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Shop The Change Sees Purchases As ‘Votes’ For Companies And Items You Believe In

Shop The Change Sees Purchases As ‘Votes’ For Companies And Items You Believe In

Startup Spotlight: Shop the Change sees purchases as ‘votes’ for companies and items you believe in

When you buy something, you’re voting with your dollar, giving your support to whatever brand you’re purchasing and the vendor you’re shopping with. And a startup called Shop the Change wants to help you align that “vote” with brands and businesses that match your values when buying everything from potato chips to jeans to cars.

“It’s a way to make shopping into very subtle activism. Every purchase you make, you’re telling that company that you agree with them, almost,” said co-founder Sara LeHoullier.

LeHoullier, along with Edgar Mason, launched their online shopping business last year, basing the five-person company in Olalla, a rural, shoreline town southwest of Seattle.

The company is starting with grocery items as its initial focus and hopes to expand to cover all consumer goods. Initially, shoppers will be able to pick from six values for setting their priorities: women’s rights, racial equality, animal welfare, environmental responsibility, non-exploitation/fair trade, and LGBTQ rights and gender equality. That list too, they plan to eventually expand.

To start, Shop the Change is manually compiling information on goods and sellers. They’re researching product certifications, such as organic or free-trade; public reports about businesses; external reviews and commentary; and businesses’ marketing and branding materials. The company plans to employ machine learning to do some of the research and will incorporate user feedback into the assessments. They would like to partner with other companies and nonprofits that provide similar reports and ratings for consumers, with a vision that one day Shop the Change could become the one-stop-spot for all of this information to reside.

Others in the space include reviews from Consumer Reports and Environmental Working Group, the apps DoneGood and HowGood, and browser extensions to help shoppers. But no one is providing as broad a service as they’ve proposed, LeHoullier said.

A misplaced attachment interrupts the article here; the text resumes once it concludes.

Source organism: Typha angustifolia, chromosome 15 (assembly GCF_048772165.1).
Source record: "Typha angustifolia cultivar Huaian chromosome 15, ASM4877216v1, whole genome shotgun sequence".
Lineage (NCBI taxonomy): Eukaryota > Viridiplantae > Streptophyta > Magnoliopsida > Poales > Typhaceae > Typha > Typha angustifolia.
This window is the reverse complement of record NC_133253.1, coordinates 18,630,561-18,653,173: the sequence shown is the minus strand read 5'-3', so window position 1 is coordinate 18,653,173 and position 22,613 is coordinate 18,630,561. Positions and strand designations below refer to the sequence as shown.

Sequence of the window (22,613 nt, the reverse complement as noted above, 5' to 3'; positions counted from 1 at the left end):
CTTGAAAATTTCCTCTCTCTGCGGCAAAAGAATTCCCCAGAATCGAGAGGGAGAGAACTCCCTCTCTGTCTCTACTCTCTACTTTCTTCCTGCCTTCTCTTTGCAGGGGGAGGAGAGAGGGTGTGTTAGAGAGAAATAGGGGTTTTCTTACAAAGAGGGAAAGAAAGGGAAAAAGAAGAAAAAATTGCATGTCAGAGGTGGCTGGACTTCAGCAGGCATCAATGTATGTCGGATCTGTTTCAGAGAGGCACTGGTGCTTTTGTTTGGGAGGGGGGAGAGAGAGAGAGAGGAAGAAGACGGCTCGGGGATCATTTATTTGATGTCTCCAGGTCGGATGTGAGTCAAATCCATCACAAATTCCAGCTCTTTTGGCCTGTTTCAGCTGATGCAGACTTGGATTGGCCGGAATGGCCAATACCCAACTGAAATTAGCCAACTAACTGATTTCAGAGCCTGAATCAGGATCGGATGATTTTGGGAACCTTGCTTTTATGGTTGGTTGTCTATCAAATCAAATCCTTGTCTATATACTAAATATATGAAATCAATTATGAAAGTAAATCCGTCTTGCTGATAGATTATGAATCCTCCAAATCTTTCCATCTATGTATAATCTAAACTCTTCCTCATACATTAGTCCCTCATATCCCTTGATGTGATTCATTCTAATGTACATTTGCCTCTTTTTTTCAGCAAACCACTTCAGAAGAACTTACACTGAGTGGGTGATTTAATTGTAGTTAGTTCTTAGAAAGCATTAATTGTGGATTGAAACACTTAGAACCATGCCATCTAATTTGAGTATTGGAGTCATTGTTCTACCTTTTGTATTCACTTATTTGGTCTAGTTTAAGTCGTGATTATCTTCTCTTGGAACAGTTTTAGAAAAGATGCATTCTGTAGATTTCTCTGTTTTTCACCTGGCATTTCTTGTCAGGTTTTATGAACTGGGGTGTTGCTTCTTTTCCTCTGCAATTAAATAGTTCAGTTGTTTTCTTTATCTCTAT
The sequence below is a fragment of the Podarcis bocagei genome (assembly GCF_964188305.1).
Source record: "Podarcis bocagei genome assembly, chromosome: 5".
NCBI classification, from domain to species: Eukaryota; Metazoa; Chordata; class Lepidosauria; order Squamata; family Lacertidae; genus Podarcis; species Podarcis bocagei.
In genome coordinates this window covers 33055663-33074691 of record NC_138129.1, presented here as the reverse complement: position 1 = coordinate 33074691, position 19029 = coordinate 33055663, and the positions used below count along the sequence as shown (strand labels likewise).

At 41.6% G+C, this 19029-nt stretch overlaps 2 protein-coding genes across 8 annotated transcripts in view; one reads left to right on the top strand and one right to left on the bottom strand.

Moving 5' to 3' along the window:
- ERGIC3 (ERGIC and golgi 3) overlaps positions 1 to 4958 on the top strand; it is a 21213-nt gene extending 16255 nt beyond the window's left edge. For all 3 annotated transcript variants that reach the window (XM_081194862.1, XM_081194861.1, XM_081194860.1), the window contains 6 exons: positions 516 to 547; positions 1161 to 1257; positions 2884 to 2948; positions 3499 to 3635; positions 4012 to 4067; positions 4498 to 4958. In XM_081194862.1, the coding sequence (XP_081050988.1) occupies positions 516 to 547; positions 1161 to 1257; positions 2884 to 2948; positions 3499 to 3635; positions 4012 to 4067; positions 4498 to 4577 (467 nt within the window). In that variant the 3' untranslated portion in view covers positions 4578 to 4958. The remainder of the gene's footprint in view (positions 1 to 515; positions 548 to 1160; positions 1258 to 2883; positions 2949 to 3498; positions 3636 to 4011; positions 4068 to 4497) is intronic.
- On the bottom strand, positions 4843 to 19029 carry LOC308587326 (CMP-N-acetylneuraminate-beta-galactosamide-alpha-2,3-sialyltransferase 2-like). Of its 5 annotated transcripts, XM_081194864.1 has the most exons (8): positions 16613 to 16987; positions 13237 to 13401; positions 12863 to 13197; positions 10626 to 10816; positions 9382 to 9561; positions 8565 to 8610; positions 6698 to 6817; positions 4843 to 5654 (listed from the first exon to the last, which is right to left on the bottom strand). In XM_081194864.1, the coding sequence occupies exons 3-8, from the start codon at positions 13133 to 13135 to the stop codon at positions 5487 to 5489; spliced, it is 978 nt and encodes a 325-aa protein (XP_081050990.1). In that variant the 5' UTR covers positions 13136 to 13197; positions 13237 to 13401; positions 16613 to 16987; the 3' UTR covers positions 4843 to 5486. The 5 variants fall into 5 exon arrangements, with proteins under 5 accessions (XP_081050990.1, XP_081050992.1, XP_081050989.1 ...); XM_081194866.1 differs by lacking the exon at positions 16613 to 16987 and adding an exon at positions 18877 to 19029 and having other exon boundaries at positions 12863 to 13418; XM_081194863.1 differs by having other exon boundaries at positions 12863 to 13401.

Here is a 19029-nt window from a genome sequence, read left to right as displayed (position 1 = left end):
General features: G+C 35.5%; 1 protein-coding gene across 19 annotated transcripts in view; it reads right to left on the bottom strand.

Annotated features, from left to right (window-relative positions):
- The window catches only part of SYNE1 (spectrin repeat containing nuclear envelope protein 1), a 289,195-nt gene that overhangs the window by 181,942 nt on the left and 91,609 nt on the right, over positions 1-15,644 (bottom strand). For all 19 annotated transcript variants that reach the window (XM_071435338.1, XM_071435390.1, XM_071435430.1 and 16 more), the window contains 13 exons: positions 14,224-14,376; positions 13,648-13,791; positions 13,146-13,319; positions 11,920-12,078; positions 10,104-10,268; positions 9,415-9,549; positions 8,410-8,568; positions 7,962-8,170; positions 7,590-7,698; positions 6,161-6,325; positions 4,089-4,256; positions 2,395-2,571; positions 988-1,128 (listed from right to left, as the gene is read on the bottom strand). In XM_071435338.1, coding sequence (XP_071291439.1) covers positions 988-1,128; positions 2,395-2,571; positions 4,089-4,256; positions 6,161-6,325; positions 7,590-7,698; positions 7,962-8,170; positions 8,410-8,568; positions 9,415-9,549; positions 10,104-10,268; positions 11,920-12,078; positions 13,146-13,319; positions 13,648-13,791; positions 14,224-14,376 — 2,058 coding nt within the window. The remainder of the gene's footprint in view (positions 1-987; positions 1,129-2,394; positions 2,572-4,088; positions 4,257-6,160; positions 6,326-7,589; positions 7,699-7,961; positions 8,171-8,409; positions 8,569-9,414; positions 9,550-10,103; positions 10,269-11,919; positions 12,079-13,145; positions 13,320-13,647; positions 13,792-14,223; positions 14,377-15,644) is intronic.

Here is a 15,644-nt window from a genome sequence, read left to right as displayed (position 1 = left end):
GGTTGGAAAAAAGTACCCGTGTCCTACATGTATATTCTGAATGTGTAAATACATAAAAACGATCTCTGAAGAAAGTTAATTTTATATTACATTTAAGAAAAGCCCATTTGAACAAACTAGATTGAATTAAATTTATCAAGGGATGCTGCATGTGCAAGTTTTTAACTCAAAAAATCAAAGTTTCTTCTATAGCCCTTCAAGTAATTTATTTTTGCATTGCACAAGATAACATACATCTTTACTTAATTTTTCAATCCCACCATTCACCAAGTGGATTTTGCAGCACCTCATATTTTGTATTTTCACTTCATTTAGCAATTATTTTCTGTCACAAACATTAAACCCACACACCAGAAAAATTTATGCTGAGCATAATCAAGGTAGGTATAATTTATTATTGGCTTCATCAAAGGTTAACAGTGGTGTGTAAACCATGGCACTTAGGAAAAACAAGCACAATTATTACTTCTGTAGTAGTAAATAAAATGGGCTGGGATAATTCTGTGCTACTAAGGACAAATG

“Nobody has been able to capture all of the different data and make it simple enough for everyday people to use,” she said. Others are more niche or high-end. If you’re limited to shopping at Walmart, you need advice too.

“Everybody should be able to make change, and we should be able to meet everybody where they are,” LeHoullier said. “Some of the generics are great, it just depends on what you care about.”

The LeHoullier and Mason are raising money through a crowd-funding campaign until the end of August as part of the Seattle cohort of iFundWomen. They’re also making pitches to potential investors.

The Shop the Change app is undergoing final tweaks and should be available next month.

Before launching the business, Mason worked with marginalized communities in Africa and Asia for USAID and others. After spending years helping people abroad empower themselves and their communities, he returned to the U.S. eager to assist people here in supporting the issues they care about. After conducting some market research, he joined up with LeHoullier, a web designer and former Microsoft employee who spent two years in the U.S. Peace Corps.

The app will make money through links to affiliated sites like Amazon or Walmart, which will also make it easy for people to use Shop the Change while continuing to make purchases through familiar sites. They’re also considering running ads and offering services like meal plans and recipes.

Mason said that the biggest challenge is convincing people that voting through consumer choices is easy to do.

“The concept is good. Our market research says it’s highly desired. But the concept of value-based shopping is also described as being far too tedious to be feasible for most people,” he said. “It’s our mission to change that because it’s essentially our company’s and product’s purpose.”

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